Last August, Vox Day, a prominent thinker of the Right (who often quotes Nietzsche in his messages), exposed the central principles of the Right in a to post entitled "What is Alt-Right is." There are a number of revealing points, one of which reads as follows:

The Alt Right believes that Western civilization is the pinnacle of human success and supports its three fundamental pillars: Christianity, European nations and the Greco-Roman heritage.

Nietzsche admitted that Christianity was at the center of the development of Western civilization, but his entire philosophy was centered on the belief that the West should transcend Christianity.

When Nietzsche declared that "God is dead," he meant that science and reason had progressed to the point where we could no longer justify our belief in God, which meant that we could no longer justify the values ​​rooted in that belief. . So his point of view was that we had to rely on a world in which our highest values ​​are unfounded.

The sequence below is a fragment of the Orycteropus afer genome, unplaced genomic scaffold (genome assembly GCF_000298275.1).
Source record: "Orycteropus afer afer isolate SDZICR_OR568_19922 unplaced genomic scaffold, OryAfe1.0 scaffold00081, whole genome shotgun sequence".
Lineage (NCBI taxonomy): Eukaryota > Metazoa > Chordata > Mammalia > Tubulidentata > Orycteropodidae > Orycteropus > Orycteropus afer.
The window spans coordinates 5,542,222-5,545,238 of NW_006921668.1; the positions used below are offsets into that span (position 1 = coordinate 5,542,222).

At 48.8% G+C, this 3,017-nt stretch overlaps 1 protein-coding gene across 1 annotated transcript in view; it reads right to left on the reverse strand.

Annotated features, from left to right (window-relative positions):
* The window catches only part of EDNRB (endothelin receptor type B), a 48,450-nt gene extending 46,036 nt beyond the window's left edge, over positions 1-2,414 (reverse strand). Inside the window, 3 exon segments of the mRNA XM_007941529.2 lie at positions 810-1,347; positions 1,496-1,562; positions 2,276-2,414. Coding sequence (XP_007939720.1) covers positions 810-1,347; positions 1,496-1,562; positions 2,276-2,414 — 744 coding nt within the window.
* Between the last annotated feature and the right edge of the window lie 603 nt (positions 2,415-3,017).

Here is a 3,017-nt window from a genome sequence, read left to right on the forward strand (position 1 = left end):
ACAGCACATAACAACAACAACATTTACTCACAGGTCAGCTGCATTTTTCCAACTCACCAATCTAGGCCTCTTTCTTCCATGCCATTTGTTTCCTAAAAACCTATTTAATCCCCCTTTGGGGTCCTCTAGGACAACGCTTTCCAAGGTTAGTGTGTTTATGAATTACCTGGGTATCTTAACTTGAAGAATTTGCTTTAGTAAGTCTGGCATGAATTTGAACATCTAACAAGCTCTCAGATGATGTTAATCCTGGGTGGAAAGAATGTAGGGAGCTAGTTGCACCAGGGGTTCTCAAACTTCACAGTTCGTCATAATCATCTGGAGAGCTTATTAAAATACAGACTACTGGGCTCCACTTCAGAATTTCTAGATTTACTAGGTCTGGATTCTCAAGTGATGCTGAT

The alt-right ignored this part of Nietzsche's philosophy. They are seduced by the thesis of the "death of God" but ignore the implications.

"Nietzsche's argument was that it was necessary to go forward and not to fall into ethnocentrism," said Hugo Drochon, author of The great policy of NietzscheI said. "Spencer is stuck in the" Shadows of God "in many ways – asserting that Christianity is gone, but trying to find something that replaces it in order to be able to continue living as it always existed, rather than d & rsquo; Try something new. "